Lastly, we want to make sure that our resulting model learned correctly, so we'll evaluate it on a test dataset. In this toy problem, we'll use the original data, but in practice we'll want to use new data to understand how well the model generalizes to unseen examples.
preds = model(data) loss = ((preds - target) ** 2).sum() print(preds) print(target) print(loss.data)
This script was based on the PySyft Tutorial "Part 4: Federated Learning with Model Averaging"
With a manifest file and our program, we have already managed to use graphene to safely execute it using Graphene's PAL loader. We set the flag
SGX=1 and inform as parameters our script, which will be called
pysyftexample.py and the manifest, called
SGX=1 ./pal_loader ./pysyft.manifest ./pysyftexample.py
And as an output, we see:
Bob:tensor(0.0338) Alice:tensor(0.0005) Bob:tensor(0.0230) Alice:tensor(0.0001) Bob:tensor(0.0161) Alice:tensor(1.9244e-05) Bob:tensor(0.0115) Alice:tensor(1.9158e-07) Bob:tensor(0.0084) Alice:tensor(1.0417e-05) Bob:tensor(0.0062) Alice:tensor(2.2136e-05) Bob:tensor(0.0046) Alice:tensor(2.8727e-05) Bob:tensor(0.0034) Alice:tensor(3.0386e-05) Bob:tensor(0.0026) Alice:tensor(2.8821e-05) Bob:tensor(0.0020) Alice:tensor(2.5603e-05) tensor([[0.1221], [0.0984], [0.8764], [0.8526]], grad_fn=<AddmmBackward>) tensor([[0.], [0.], [1.], [1.]], requires_grad=True) tensor(0.0616)
In this specific example, since it is a single script for demonstrative purposes, the entire simulated federated learning process with secure aggregation took place within the enclave, that is, using Intel SGX. This means that for this case, the execution is always encrypted. In a real and concrete example, Bob and Alice are workers who do not run within the enclave, only the Secure Worker, who will do the aggregation. Communication between workers would work over TLS, directly to the enclave, where our aggregator is running.
The files used for this experiment can be found at OpenMined/sgx-experiments.
The execution of PySyft and PyTorch using Intel SGX opened doors for us. From here, we can work on integrating our projects and solutions.
In order to make our use case really possible in real life, we set as next goal the execution of a Grid Node in a Trusted Execution Environment. With that, we could tell the node what to do from outside the enclave and use the node as our secure worker and trusted aggregator in the Federated Learning process using PyGrid. We start from our first point, where we have a script that is always encrypted and we will move towards partitioning the application into parts that must run inside and outside the enclave. From this, we can achieve an improvement in time and performance, after all, the guarantee of confidentiality of execution is expensive, and the more guarantee we offer, the more costly it will be. It is a tradeoff between privacy and performance that must be studied.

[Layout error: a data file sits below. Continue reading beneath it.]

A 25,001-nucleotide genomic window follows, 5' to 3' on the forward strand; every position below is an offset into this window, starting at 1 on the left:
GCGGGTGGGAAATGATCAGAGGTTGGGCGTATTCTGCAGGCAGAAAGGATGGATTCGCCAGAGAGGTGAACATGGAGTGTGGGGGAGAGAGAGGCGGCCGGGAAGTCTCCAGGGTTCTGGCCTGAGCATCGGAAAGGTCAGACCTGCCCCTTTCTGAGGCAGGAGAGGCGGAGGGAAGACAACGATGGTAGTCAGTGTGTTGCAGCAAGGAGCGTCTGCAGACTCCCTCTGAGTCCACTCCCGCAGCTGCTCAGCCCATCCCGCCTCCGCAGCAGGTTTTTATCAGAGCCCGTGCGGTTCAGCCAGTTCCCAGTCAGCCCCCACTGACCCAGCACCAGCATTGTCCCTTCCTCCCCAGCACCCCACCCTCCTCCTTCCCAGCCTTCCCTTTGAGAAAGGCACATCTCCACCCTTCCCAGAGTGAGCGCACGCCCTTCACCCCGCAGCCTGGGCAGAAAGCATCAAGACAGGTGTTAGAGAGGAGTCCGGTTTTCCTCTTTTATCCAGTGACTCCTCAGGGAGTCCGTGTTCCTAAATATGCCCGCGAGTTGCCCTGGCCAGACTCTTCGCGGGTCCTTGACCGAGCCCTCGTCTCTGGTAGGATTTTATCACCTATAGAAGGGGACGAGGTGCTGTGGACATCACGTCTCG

Intel provides an advanced feature that allows a hardware entity or a combination of hardware and software to gain a remote provider's or producer's trust.
Remote attestation allows a remote provider (also known as a relying party) to have increased confidence that the software is running:
- Inside an enclave
- On a fully updated Intel® Software Guard Extension (Intel® SGX) system at the latest security level (also referred to as the trusted computing base [TCB] version)
Attestation results provide:
- The identity of the software being attested
- Details of an unmeasured state (such as the execution mode)
- An assessment of possible software tampering
After an enclave successfully attests itself to a replying party, an encrypted communication channel can be established between the two. Secrets such as credentials or other sensitive data can be provisioned directly to the enclave.
The importance of implementing remote attestation is to prove that a claimed enclave is indeed running inside a genuine SGX hardware and not some (adversary controlled) SGX simulator.
If you're interested in this post, you can contribute to OpenMined in a number of ways:
Do you have a use case for PySyft + Intel SGX?
If you, your institution, or your company have a use case for PySyft + Intel SGX and would like to learn more, contact the partnerships team: firstname.lastname@example.org
Star PySyft on GitHub
The easiest way to help our community is just by starring the repositories! This helps raise awareness of the cool tools we’re building.
Join our Slack!
The best way to keep up to date on the latest advancements is to join our community!
If you don’t have time to contribute to our codebase, but would still like to lend support, you can also become a Backer on our Open Collective. All donations go toward our web hosting and other community expenses such as hackathons and meetups!
- PySyft Repo - https://github.com/OpenMined/PySyft
- PyTorch Website - http://pytorch.org/
- Intel SGX Website - https://software.intel.com/sgx
- Intel SGX Explained (Paper) - https://eprint.iacr.org/2016/086.pdf
- Graphene Website - https://grapheneproject.io/
- Graphene Project on GitHub - https://github.com/oscarlab/graphene
- Our SGX Experiments Repo - https://github.com/OpenMined/sgx-experiments